EHOs and police raid a house
Local authorities are far
more likely to take informal action against landlords following complaints
about poor conditions, according to a new report.
A survey of 120 councils
in England found they received 57,828 complaints about conditions in the
private rented sector such as cold, damp and overcrowding in 2013.
Officers took informal
action, such as sending warning letters, on 15,964 occasions in 2013. They only took
enforcement action in 4,211 cases. There were 95 prosecutions in the same
The report, which was
prepared for Karen Buck MP by housing consultant Stephen Battersby, warns that
councils are using informal approaches even when they have a legal duty to take
formal action such as issuing an improvement notice.
‘The evidence is that
local authorities are using informal means such as a letter even in cases where
they have a statutory duty to use one of the courses of action in Part 1 of the
Housing Act 2004, that is they are in breach of their statutory duty,’ it says.
The average number of
inspections per local authority fell slightly from 287 in 2012 to 260 in 2013. The report does not examine what happens to those who complain but do not have their home
‘Whether this is the
result of local authority lack of resources and therefore the time it will take
before inspecting, or because an explanation of the process that may be
involved, including contacting the landlord first it is difficult to say,’ it
The Deregulation Act 2015
brought in new protections for tenants making complaint to councils. Landlords cannot evict tenants if housing officers serve either an improvement notice or a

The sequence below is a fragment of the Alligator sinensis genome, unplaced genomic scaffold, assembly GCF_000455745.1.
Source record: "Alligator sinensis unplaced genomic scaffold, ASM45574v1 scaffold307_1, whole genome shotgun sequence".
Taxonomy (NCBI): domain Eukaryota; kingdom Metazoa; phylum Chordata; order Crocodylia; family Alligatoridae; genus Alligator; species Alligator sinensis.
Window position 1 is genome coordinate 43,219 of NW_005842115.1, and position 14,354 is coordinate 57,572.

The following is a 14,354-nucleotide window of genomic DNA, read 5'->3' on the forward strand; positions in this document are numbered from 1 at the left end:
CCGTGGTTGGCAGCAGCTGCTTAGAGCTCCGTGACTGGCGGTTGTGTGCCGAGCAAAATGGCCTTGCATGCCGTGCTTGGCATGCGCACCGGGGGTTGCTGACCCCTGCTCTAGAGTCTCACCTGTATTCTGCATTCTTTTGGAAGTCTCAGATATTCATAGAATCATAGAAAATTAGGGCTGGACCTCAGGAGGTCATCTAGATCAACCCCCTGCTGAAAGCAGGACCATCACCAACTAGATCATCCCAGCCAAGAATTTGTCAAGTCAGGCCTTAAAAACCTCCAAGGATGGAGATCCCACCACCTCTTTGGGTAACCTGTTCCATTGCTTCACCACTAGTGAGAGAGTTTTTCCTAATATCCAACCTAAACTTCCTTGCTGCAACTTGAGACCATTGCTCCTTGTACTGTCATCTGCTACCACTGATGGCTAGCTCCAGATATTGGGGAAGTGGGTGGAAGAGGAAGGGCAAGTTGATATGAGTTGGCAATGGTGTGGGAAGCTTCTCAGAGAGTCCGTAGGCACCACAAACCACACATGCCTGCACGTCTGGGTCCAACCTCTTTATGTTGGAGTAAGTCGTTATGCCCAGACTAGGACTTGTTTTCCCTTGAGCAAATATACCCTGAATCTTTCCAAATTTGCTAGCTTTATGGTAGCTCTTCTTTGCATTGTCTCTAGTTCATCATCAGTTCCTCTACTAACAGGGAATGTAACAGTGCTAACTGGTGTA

notice of emergency remedial action following a complaint
Yet the research shows
that formal action is rare in many local authorities and non-existent in even
‘There will need to be a
change in approach by local authorities if these changes are to have a positive
effect,’ the report notes.
Mr Battersby says few
local authorities appear willing to use their powers to enforce housing
‘Indeed the level of
prosecution is so low either local authorities are failing to target or find
the worst landlords or they are letting landlords get away with non-compliance,’
says the report.
‘If all notices and
orders are complied with, then it would seem local authorities are not seeking
out the worst landlords, which might be the case given that tenants of the very
worst landlord are also less likely to complain.’
Local authorities took 95
prosecutions in 2013, which is an average of less than 1 for every council. However the report points
out that despite cuts to local government, interventions in the PRS have not
‘That said, the level of
activity does not appear to match the actual need and undoubtedly some bad landlords
are getting away with it,’ says the report.
Some 120 responded to the
survey, representing 37 per cent of the local housing authorities in England.
Of these responses 18 were from London boroughs, a London response rate of 55
Bob Mayho, CIEH principal
policy officer, said the report was ‘an excellent piece of work’.
‘Local authorities that are reluctant to take
formal action will be less able to make use of the legislative changes that
have already been enacted such as retaliatory eviction, smoke and carbon
monoxide and those which are contained in the Housing and Planning Bill,’ he
He added that inspection rates were holding up because councils are using ‘triage’
systems to identify complaints that are highest priority.
There are 4.4 million
households were renting in the private rented sector, more than in the social
In 2015 the Building
Research Establishment reported that 8.4 million homes in England have a
The annual cost to the
NHS of these hazards was assessed at £2.0bn in England and £2.5bn for the UK.
These figures compare with estimated costs to the NHS of £2.3bn to £3.3bn from
smoking, and 0.9bn to £1.0bn from physical inactivity.